Security risks facing the retail industry

Veracode is calling for the need for stronger controls in preventing large scale data breaches as security risks facing the retail industry are mounting.

The appeal for hackers toward retail enterprises is the large amount of cardholder data, email addresses and Personally Identifiable Information (PII) retail databases contain.

The retail industry has gone through a dramatic transformation involving the technology used to complete a transaction, including Point of Sale (POS) terminals, barcode scanners on mobile devices, and customers now being more inclined to do their purchasing online, which has resulted in massive amounts of personal data being exchanged over these devices.

This change in customer purchasing behavior has served to raise the amount of new challenges that retail enterprises face when trying to secure their networks.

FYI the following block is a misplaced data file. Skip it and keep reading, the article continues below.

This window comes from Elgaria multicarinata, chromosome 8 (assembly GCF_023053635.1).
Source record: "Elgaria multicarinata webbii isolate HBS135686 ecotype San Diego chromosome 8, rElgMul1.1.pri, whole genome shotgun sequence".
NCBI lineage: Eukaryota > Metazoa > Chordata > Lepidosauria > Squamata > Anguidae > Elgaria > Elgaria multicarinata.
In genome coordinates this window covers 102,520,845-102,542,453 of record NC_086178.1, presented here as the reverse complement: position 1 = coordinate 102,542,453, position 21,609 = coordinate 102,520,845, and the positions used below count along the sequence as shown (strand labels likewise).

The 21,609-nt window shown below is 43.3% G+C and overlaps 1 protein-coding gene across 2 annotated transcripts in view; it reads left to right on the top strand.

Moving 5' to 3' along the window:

“The implications from accessing applications over unsecure networks can be catastrophic,” said Chris Wysopal, Co-Founder, CISO and CTO of Veracode. “Not only does sensitive data wind up in the hands of hackers who can use the information for identity theft, but data breaches can cost organizations upwards of $6.75 million, leading to numerous legal and regulatory problems, as well.”

Rather than focusing strictly on database security and data leak protection (DLP), retailers need to also pay attention to their application security controls. Many are unaware of the fact that it is the applications, not the server, that manage, update and view customer data. It’s much easier for an attacker to find a vulnerability in an application, as DLP controls can more easily be bypassed.

Research from Veracode shows that organizations spent an estimated $35 billion on security infrastructure in 2011, yet hundreds of data breaches were still reported. This was mostly because of the lack of security at the application layer.

Regardless of whether retailers are using internal or external developers to create applications for their customers, they need to be cognizant of the software supply chain and outline their security protocols for developers in advance, before security vulnerabilities are created.

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